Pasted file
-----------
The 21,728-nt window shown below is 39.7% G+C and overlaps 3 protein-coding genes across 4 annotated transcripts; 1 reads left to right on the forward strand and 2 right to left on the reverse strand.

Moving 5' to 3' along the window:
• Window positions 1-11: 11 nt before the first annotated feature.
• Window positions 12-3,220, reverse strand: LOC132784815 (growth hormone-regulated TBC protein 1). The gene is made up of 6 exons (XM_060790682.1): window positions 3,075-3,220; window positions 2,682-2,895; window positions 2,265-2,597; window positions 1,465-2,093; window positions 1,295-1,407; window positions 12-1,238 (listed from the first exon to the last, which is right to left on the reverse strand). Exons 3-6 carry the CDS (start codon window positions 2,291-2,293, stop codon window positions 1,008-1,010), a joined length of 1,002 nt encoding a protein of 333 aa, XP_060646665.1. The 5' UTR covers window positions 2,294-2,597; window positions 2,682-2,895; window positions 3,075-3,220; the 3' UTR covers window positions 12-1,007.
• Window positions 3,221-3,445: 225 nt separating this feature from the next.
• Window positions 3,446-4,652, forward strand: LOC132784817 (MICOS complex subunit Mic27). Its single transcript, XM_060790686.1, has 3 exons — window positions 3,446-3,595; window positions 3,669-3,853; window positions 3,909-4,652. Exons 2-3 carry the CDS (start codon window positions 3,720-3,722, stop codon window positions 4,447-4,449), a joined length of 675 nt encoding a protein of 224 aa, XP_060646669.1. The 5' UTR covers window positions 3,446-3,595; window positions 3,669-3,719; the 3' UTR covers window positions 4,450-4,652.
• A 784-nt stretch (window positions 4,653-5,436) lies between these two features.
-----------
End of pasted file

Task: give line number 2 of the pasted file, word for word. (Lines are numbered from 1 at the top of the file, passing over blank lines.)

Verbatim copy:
Moving 5' to 3' along the window: